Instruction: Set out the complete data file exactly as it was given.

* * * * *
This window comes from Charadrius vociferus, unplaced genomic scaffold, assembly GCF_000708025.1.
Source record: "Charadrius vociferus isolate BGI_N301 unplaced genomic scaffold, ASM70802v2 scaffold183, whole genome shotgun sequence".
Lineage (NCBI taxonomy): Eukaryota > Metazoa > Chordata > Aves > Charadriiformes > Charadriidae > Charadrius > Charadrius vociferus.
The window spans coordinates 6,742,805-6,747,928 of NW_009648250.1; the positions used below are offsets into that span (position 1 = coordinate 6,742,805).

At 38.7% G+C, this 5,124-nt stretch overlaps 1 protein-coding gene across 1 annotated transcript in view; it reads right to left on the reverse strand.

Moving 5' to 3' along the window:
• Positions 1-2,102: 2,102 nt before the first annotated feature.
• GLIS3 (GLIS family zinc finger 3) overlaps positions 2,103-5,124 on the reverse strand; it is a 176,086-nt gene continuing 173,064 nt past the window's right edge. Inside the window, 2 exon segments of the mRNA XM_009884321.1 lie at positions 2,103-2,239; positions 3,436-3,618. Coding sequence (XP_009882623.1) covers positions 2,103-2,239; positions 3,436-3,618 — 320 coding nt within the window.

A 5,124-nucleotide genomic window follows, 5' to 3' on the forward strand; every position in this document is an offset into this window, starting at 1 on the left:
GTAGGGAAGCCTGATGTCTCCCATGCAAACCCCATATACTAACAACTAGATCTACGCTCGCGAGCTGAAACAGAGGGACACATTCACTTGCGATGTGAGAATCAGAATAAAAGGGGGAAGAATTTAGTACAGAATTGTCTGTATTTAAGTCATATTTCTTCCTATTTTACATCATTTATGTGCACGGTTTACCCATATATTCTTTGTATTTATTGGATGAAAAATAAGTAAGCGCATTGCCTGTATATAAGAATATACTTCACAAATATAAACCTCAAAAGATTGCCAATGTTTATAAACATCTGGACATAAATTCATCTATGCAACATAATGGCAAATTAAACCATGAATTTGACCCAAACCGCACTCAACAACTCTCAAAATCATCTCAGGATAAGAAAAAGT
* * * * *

This window comes from Charadrius vociferus, unplaced genomic scaffold, assembly GCF_000708025.1.
Source record: "Charadrius vociferus isolate BGI_N301 unplaced genomic scaffold, ASM70802v2 scaffold183, whole genome shotgun sequence".
Lineage (NCBI taxonomy): Eukaryota > Metazoa > Chordata > Aves > Charadriiformes > Charadriidae > Charadrius > Charadrius vociferus.
The window spans coordinates 6,742,805-6,747,928 of NW_009648250.1; the positions used below are offsets into that span (position 1 = coordinate 6,742,805).

At 38.7% G+C, this 5,124-nt stretch overlaps 1 protein-coding gene across 1 annotated transcript in view; it reads right to left on the reverse strand.

Moving 5' to 3' along the window:
• Positions 1-2,102: 2,102 nt before the first annotated feature.
• GLIS3 (GLIS family zinc finger 3) overlaps positions 2,103-5,124 on the reverse strand; it is a 176,086-nt gene continuing 173,064 nt past the window's right edge. Inside the window, 2 exon segments of the mRNA XM_009884321.1 lie at positions 2,103-2,239; positions 3,436-3,618. Coding sequence (XP_009882623.1) covers positions 2,103-2,239; positions 3,436-3,618 — 320 coding nt within the window.

A 5,124-nucleotide genomic window follows, 5' to 3' on the forward strand; every position in this document is an offset into this window, starting at 1 on the left:
GTAGGGAAGCCTGATGTCTCCCATGCAAACCCCATATACTAACAACTAGATCTACGCTCGCGAGCTGAAACAGAGGGACACATTCACTTGCGATGTGAGAATCAGAATAAAAGGGGGAAGAATTTAGTACAGAATTGTCTGTATTTAAGTCATATTTCTTCCTATTTTACATCATTTATGTGCACGGTTTACCCATATATTCTTTGTATTTATTGGATGAAAAATAAGTAAGCGCATTGCCTGTATATAAGAATATACTTCACAAATATAAACCTCAAAAGATTGCCAATGTTTATAAACATCTGGACATAAATTCATCTATGCAACATAATGGCAAATTAAACCATGAATTTGACCCAAACCGCACTCAACAACTCTCAAAATCATCTCAGGATAAGAAAAAGT